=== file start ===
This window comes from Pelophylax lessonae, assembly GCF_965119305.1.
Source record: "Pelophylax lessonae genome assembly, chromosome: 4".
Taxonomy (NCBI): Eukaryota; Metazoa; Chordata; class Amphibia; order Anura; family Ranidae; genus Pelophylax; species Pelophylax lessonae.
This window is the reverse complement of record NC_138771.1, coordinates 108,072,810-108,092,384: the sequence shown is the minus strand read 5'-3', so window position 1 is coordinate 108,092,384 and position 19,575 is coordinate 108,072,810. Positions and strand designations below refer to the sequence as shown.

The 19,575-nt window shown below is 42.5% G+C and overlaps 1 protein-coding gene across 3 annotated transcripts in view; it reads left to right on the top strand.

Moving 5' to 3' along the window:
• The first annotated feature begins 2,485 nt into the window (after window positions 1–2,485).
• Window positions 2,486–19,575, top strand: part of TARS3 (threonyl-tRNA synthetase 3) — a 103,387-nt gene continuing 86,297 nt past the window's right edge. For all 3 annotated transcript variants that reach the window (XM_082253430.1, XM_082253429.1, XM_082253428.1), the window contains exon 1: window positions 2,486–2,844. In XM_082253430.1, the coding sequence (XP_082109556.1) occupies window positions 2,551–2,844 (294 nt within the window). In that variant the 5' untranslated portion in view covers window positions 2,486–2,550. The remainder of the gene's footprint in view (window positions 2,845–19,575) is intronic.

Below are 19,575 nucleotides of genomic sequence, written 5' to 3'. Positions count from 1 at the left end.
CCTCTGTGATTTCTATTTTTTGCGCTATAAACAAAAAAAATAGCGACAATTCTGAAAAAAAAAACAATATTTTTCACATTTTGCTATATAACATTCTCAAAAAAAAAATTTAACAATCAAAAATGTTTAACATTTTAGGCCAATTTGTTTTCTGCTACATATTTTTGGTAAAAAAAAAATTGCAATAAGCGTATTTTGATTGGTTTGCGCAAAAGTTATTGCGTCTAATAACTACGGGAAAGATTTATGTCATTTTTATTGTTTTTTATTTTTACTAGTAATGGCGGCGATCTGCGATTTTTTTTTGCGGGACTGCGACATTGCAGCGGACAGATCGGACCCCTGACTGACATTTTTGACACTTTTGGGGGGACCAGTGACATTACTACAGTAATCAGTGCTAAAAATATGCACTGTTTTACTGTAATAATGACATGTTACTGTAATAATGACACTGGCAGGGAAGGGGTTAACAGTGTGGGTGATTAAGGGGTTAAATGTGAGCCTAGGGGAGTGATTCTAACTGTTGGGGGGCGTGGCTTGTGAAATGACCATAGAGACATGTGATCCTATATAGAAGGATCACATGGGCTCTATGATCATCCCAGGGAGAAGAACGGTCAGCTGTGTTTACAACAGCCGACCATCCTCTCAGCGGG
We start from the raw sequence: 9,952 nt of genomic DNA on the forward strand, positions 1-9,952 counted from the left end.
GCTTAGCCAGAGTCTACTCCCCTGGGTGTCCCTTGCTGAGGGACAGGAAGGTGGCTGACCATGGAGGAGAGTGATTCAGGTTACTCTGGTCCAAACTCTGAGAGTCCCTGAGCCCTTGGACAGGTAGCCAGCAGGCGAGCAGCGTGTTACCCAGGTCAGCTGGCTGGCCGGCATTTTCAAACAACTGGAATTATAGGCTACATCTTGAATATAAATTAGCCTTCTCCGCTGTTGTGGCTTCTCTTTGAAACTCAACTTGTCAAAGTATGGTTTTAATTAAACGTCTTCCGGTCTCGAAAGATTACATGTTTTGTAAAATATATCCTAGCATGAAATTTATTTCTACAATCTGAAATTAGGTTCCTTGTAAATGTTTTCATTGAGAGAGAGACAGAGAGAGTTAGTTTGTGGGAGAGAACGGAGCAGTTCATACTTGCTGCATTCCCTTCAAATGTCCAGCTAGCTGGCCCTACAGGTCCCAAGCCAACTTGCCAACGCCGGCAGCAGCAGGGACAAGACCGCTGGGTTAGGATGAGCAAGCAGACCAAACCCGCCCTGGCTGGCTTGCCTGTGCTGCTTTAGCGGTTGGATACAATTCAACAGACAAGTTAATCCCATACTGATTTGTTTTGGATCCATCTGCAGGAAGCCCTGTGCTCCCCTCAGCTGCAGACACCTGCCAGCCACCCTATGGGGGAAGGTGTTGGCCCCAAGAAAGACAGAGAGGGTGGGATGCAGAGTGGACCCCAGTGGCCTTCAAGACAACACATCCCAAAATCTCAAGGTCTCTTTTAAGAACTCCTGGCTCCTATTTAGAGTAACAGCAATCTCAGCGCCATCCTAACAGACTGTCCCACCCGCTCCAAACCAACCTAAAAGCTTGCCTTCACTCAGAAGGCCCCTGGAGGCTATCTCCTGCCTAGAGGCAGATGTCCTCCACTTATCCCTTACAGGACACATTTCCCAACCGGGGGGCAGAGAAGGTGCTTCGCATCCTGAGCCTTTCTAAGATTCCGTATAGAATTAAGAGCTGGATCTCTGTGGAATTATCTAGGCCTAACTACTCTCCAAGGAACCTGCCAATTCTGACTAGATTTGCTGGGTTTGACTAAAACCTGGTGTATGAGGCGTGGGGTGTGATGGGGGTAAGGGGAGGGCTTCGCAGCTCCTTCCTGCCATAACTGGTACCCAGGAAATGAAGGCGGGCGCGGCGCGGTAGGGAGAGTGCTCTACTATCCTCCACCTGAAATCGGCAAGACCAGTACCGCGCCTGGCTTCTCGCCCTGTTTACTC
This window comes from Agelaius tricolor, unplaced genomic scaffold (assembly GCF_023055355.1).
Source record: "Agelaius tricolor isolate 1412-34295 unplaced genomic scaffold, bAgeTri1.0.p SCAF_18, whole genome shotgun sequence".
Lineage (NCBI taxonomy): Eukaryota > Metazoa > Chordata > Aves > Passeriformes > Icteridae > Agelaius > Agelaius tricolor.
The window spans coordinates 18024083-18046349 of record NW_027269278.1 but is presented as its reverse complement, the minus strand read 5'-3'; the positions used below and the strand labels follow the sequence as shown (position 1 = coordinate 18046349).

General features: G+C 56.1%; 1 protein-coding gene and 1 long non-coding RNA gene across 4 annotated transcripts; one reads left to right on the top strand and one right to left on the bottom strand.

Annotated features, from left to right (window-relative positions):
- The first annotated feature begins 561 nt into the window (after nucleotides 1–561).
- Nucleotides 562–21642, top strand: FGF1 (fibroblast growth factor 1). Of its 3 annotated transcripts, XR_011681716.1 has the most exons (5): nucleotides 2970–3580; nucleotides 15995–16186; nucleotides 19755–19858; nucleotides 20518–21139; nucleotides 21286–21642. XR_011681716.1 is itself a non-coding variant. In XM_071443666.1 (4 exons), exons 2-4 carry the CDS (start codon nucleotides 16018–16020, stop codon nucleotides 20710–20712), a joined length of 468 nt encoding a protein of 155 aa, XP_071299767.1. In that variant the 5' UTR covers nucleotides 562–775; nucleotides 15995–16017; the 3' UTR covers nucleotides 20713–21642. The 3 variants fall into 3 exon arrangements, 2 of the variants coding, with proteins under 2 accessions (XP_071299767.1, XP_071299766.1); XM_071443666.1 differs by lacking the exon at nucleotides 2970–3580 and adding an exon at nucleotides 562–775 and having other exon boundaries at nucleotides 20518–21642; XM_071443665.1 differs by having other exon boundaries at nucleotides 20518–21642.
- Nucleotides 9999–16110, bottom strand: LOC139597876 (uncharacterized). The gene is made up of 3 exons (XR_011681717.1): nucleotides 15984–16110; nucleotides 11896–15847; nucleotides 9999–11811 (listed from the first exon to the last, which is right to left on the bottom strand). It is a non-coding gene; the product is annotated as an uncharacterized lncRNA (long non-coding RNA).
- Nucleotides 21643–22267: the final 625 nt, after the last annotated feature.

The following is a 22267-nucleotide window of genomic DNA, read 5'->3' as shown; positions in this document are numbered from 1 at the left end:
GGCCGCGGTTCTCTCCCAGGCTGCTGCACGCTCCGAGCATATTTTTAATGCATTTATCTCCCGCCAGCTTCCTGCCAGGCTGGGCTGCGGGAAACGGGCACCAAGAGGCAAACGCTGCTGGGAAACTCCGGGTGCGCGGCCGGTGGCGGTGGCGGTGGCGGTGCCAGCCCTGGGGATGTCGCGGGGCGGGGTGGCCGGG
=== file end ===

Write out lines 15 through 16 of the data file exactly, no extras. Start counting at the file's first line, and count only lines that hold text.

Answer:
Lineage (NCBI taxonomy): Eukaryota > Metazoa > Chordata > Aves > Passeriformes > Icteridae > Agelaius > Agelaius tricolor.
The window spans coordinates 18024083-18046349 of record NW_027269278.1 but is presented as its reverse complement, the minus strand read 5'-3'; the positions used below and the strand labels follow the sequence as shown (position 1 = coordinate 18046349).